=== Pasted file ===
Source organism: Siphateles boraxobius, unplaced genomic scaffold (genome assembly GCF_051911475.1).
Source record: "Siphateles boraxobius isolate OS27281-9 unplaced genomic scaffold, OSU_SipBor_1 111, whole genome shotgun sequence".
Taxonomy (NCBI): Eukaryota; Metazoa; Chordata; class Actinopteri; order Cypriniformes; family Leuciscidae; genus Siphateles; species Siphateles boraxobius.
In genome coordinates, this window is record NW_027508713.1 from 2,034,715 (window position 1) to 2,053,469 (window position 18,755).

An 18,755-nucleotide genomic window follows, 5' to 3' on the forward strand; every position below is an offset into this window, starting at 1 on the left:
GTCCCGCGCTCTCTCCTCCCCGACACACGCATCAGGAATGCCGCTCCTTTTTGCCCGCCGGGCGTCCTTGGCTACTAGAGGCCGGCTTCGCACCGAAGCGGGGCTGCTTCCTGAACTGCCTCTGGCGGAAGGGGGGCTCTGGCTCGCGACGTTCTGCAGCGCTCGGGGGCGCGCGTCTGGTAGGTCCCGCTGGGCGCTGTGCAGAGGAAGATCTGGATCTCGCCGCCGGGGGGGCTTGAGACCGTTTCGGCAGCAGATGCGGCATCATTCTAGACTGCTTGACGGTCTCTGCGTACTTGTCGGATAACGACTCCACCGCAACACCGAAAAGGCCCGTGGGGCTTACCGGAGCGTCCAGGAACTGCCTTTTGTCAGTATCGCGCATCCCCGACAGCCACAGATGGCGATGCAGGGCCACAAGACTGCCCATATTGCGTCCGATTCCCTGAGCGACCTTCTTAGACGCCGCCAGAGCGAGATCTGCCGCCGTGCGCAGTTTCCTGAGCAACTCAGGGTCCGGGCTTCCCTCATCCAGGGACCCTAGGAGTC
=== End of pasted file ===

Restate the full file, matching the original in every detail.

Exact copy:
Source organism: Siphateles boraxobius, unplaced genomic scaffold (genome assembly GCF_051911475.1).
Source record: "Siphateles boraxobius isolate OS27281-9 unplaced genomic scaffold, OSU_SipBor_1 111, whole genome shotgun sequence".
Taxonomy (NCBI): Eukaryota; Metazoa; Chordata; class Actinopteri; order Cypriniformes; family Leuciscidae; genus Siphateles; species Siphateles boraxobius.
In genome coordinates, this window is record NW_027508713.1 from 2,034,715 (window position 1) to 2,053,469 (window position 18,755).

An 18,755-nucleotide genomic window follows, 5' to 3' on the forward strand; every position below is an offset into this window, starting at 1 on the left:
GTCCCGCGCTCTCTCCTCCCCGACACACGCATCAGGAATGCCGCTCCTTTTTGCCCGCCGGGCGTCCTTGGCTACTAGAGGCCGGCTTCGCACCGAAGCGGGGCTGCTTCCTGAACTGCCTCTGGCGGAAGGGGGGCTCTGGCTCGCGACGTTCTGCAGCGCTCGGGGGCGCGCGTCTGGTAGGTCCCGCTGGGCGCTGTGCAGAGGAAGATCTGGATCTCGCCGCCGGGGGGGCTTGAGACCGTTTCGGCAGCAGATGCGGCATCATTCTAGACTGCTTGACGGTCTCTGCGTACTTGTCGGATAACGACTCCACCGCAACACCGAAAAGGCCCGTGGGGCTTACCGGAGCGTCCAGGAACTGCCTTTTGTCAGTATCGCGCATCCCCGACAGCCACAGATGGCGATGCAGGGCCACAAGACTGCCCATATTGCGTCCGATTCCCTGAGCGACCTTCTTAGACGCCGCCAGAGCGAGATCTGCCGCCGTGCGCAGTTTCCTGAGCAACTCAGGGTCCGGGCTTCCCTCATCCAGGGACCCTAGGAGTC